Report on Invest NI: A Performance Review

Committee: Public Accounts

Session: 2012/2013

Date: Wednesday, 24 April 2013

Reference: Report on Invest NI: A Performance Review

ISBN: 978-0-339-60478-0

Mandate Report Number: Fourteenth Report

Together with the Minutes of Proceedings of the Committee relating to the Report, Minutes of Evidence, and Written Submissions

Powers

The Public Accounts Committee is a Standing Committee established in accordance with Standing Orders under Section 60(3) of the Northern Ireland Act 1998. It is the statutory function of the Public Accounts Committee to consider the accounts, and reports on accounts laid before the Assembly.

The Public Accounts Committee is appointed under Assembly Standing Order No. 56 of the Standing Orders for the Northern Ireland Assembly. It has the power to send for persons, papers and records and to report from time to time. Neither the Chairperson nor Deputy Chairperson of the Committee shall be a member of the same political party as the Minister of Finance and Personnel or of any junior minister appointed to the Department of Finance and Personnel.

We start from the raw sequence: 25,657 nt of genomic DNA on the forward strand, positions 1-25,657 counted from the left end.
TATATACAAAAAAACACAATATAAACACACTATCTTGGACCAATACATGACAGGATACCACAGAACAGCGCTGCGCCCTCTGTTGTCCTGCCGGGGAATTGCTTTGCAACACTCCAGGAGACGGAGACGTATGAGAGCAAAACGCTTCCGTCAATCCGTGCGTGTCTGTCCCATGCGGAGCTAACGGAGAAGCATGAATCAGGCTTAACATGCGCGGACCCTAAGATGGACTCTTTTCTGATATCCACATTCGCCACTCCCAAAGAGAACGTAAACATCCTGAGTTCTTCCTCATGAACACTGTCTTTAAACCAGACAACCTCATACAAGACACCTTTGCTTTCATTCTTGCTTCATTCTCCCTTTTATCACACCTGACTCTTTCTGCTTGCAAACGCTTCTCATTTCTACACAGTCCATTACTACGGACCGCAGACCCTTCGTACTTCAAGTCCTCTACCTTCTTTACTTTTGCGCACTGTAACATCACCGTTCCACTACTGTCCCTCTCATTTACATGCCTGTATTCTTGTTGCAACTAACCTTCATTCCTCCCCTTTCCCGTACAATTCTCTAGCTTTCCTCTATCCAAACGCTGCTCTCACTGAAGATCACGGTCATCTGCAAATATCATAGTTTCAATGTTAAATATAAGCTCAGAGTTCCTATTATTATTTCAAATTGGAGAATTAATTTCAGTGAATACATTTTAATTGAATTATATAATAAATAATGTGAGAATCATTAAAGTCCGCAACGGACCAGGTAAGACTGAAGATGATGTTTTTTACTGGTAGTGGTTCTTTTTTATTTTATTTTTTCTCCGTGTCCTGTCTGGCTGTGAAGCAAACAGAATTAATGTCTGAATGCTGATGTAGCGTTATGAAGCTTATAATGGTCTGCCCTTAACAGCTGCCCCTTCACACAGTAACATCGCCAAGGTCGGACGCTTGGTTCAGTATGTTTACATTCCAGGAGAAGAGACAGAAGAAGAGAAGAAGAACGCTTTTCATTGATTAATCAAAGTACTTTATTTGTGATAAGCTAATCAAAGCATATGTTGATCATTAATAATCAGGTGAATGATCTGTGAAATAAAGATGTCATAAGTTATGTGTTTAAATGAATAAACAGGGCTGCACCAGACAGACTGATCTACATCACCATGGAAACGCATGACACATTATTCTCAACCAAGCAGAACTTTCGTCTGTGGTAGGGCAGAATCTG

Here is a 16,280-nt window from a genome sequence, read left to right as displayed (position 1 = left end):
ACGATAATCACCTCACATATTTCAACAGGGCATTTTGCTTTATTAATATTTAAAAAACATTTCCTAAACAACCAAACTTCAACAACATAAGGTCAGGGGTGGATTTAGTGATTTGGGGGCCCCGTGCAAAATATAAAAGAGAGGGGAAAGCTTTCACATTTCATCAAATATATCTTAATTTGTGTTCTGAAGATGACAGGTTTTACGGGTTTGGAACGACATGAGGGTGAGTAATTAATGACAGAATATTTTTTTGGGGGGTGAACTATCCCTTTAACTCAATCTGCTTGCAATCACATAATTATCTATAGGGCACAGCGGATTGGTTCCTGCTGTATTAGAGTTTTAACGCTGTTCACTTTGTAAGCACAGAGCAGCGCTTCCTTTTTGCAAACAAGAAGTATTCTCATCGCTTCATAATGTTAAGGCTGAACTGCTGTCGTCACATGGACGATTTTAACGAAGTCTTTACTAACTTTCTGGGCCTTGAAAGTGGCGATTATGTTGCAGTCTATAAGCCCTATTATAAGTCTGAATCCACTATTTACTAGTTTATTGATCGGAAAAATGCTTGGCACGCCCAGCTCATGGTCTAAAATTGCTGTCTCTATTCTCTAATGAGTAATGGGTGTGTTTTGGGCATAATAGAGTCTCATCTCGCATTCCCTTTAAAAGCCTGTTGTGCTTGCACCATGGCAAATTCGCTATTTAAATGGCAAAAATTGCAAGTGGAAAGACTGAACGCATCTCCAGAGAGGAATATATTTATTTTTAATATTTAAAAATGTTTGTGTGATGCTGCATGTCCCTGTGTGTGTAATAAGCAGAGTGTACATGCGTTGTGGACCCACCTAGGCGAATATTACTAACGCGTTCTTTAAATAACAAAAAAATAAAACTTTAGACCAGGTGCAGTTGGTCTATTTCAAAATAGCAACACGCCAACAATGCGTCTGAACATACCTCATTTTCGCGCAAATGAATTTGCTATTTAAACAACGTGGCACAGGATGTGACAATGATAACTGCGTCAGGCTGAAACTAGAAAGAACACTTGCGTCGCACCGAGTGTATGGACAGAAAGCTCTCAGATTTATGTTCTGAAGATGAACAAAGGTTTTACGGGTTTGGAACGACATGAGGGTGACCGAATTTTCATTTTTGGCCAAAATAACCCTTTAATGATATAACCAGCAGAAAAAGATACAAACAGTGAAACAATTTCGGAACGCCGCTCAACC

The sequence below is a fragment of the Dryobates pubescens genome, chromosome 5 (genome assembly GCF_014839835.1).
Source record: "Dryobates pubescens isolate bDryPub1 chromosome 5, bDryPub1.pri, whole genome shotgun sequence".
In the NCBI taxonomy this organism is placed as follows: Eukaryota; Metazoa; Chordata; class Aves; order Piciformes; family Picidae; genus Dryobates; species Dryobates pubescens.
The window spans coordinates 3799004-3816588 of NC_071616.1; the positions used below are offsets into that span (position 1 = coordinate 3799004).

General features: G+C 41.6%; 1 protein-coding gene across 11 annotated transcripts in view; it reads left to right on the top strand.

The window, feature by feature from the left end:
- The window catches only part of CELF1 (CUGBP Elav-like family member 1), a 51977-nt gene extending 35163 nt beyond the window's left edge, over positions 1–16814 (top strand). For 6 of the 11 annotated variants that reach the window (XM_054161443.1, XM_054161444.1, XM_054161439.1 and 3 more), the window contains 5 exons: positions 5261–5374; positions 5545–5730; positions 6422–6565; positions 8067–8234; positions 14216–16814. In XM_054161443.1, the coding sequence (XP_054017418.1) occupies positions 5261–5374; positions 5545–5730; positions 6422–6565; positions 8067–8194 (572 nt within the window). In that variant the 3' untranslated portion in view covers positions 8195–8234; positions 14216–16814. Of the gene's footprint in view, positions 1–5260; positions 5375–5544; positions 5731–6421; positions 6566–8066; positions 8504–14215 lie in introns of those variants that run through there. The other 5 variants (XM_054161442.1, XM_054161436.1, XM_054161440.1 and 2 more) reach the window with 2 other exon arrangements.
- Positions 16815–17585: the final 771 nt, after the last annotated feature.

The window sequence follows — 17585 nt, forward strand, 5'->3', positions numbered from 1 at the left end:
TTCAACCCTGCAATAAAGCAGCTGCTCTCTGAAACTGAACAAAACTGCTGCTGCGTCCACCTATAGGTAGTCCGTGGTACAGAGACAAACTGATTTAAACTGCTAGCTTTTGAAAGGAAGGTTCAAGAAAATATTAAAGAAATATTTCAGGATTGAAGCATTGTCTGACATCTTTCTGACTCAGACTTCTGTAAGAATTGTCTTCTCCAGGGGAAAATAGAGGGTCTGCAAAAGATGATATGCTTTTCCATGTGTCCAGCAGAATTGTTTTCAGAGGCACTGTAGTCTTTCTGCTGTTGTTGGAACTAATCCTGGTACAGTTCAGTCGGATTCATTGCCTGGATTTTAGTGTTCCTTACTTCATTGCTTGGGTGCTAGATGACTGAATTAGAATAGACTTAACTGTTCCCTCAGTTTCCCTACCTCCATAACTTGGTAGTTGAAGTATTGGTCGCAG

The Committee has 11 members including a Chairperson and Deputy Chairperson and a quorum of 5.

Executive Summary

Introduction

1. Invest NI was established in April 2002 as Northern Ireland’s main economic development organisation. Between April 2002 and March 2011, Invest NI spent almost £1.5 billion, and it estimates that this has resulted in the promotion of 42,600 new jobs, safeguarding of 19,400 jobs and planned investment of £5.5 billion in the local economy.